COVID-19's assault on education, entertainment

COVID-19's assault on education, entertainment

Be responsible or suffer consequences

Natalie Campbell- Rodriques

Thursday, February 11, 2021

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COVID-19 has affected Jamaica and her citizens, as it has other countries and their citizens across the globe. Here, at home, the tourism, sports, entertainment, and education sectors can be determined as being most affected. Within the last few weeks there have been an increased number of calls for the sports and entertainment sectors to be reopened, while the last few days has seen a call for schools to pause face-to-face learning. All the calls are worth hearing, but risk assessments are important in making the final decision for each sector.

Athletes use local sporting events to make a living and to prepare for international events through which they make most of their earnings. What's even more is the fact that sports enthusiasts are suffering from withdrawal. Those among us who make a living from one of the country's biggest earners, entertainment, are without a pay cheque for almost a year. In a country where saving for a rainy day is more spoken about than acted upon, one year without actively earning is more than difficult. So, the calls for reopening this sector can be understood and should not simply be shunned. Instead, we should listen to them and engage in discussions to find a way forward.

Entertainment Minister Olivia “Babsy” Grange seems to be on that track with many of the industry's players, but the rest of us need to also put forward actionable ideas to help our countrymen financially survive during this pandemic.

The education sector is in a precarious position. Teachers and students, as well as entire families, are at risk with face-to-face learning, but we must learn to live with COVID-19 as it will be with us for a while longer. There may come a time when we need to pause, but for how long, and how often do we carry out these pauses?

I support the call for teachers to be considered front-line workers, and as such be given priority with vaccines because if we are to keep education on the front burner, our education warriors need to be protected.

Even with significant increases in the number of students with electronic devices, many students in Jamaica will fall behind if not attending physical school. While we are an island, we exist in a globalised world, and as such should never be allowed to fall behind in being able to compete academically and, ultimately, professionally on the world stage.

What percentage of homes have reliable Internet access? What percentage of parents can assist, especially high school students, at home? What percentage of parents have either the flexibility or inclination to monitor learning at home? What has been the effect on the mental health of parents, especially mothers, who are juggling work-from-home and the job of teacher's aide at the same time? How many of our youth have mentally, and even physically, abandoned the idea of school since the start of the pandemic?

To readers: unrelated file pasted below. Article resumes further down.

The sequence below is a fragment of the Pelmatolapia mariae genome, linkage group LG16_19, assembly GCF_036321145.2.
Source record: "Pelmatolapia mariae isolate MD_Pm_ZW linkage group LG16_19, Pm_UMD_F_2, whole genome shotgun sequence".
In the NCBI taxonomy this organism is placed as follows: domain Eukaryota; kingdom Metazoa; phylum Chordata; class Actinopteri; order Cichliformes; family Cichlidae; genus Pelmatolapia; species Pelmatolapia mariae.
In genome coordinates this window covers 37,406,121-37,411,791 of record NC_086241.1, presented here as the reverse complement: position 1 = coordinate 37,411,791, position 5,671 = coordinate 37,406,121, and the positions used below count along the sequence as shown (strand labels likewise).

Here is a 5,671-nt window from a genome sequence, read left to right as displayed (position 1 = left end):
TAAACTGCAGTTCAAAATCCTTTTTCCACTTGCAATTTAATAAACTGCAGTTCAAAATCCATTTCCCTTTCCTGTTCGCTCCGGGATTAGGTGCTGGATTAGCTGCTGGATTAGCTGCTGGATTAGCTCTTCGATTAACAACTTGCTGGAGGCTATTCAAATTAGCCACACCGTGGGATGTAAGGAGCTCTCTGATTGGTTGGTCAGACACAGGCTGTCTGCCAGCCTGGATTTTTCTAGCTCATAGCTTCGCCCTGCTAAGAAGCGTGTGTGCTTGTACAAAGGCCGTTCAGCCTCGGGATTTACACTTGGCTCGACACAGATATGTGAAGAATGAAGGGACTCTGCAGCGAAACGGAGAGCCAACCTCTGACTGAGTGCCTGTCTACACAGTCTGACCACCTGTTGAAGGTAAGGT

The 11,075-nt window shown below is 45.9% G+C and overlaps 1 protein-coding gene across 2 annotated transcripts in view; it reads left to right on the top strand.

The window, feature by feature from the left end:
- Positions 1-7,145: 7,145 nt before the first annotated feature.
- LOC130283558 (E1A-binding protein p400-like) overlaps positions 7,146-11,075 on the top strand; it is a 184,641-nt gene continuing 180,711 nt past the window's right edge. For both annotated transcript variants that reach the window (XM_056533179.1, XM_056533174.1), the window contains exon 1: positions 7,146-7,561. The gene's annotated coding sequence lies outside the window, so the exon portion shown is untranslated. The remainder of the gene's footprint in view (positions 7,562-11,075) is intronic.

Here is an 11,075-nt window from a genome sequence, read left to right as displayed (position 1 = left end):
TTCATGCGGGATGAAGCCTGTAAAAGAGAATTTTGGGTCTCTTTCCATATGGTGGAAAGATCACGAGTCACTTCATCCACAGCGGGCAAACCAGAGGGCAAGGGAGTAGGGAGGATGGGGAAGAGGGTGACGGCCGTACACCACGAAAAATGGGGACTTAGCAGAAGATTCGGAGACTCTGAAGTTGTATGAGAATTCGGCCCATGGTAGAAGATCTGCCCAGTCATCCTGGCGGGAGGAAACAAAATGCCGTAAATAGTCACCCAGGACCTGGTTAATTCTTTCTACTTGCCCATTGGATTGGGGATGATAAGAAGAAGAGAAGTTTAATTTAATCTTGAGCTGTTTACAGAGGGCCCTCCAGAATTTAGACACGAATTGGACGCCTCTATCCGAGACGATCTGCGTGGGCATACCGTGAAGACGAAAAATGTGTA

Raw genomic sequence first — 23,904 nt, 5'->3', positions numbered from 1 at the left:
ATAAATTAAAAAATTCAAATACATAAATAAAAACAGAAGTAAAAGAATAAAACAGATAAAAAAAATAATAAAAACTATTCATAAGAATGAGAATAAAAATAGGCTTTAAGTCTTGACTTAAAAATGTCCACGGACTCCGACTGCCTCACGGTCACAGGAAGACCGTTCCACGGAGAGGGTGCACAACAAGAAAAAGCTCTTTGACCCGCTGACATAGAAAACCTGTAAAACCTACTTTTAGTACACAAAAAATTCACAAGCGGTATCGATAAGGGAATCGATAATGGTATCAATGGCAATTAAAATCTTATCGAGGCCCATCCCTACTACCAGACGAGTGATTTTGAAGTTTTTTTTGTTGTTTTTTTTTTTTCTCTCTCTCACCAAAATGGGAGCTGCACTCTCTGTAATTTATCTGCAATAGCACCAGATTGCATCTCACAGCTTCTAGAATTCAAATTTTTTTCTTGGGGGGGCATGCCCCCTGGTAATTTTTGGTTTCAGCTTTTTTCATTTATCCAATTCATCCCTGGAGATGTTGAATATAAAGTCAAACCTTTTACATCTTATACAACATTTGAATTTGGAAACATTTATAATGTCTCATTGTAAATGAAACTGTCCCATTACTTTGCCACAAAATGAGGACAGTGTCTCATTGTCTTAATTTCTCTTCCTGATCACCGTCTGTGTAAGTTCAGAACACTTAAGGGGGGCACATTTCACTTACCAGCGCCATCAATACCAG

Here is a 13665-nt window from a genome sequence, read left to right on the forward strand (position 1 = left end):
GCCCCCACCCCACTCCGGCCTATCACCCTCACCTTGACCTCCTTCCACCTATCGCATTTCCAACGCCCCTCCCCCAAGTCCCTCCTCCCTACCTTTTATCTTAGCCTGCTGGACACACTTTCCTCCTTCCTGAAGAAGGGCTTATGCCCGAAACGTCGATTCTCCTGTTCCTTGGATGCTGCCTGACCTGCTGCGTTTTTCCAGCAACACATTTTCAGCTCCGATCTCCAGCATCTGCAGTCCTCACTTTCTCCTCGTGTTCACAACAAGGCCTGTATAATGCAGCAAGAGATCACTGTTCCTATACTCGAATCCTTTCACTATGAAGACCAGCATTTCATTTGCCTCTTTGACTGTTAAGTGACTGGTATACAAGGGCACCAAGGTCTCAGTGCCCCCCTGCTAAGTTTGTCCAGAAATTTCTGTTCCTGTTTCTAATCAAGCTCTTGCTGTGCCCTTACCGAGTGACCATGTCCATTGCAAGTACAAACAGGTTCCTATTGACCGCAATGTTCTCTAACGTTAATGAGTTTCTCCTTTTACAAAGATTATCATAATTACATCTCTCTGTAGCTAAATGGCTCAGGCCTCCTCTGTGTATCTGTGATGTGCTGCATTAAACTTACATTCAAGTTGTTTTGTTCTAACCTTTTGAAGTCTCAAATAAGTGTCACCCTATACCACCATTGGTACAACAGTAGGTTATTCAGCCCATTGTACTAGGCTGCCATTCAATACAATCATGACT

Pausing face-to-face learning needs to be considered only as a last resort if things get truly dire. It is a balancing act and the members of the Cabinet of Jamaica are tasked with being acrobats.

Each Jamaican has a role to play. We each need to follow the protocols and ensure those around us are doing the same. COVID-19 fatigue is real; it has set in and it is making some of us relax instead of remaining vigilant. The ability to obey rules in a largely unsupervised manner is easier for shorter periods of time; this is a simple reality of human behaviour. However, it is on us as individuals to take control of ourselves and our families during this time. Gently and kindly ask someone in the store with you to pull their mask over their nose. Ask the manager in the supermarket to remind cashiers and other workers to wear their masks properly.

Should a cadre of National Youth Service workers be trained and deployed to help monitor gatherings, especially on weekends? Who will be tasked with spot-checking hotels and restaurants on Friday and Saturday evenings? We know illegal gatherings are being held, could helicopters be used to patrol our skies for these activities, especially in hot spots?

If, as a people, we are not willing or able to monitor our own behaviours, we will suffer consequences; as the State cannot take all responsibility. Let us play our part and protect each other.

Natalie Campbell-Rodriques is a senator and development consultant with a focus on political inclusion, governance, gender, and Diaspora affairs. Send comments to the Jamaica Observer or

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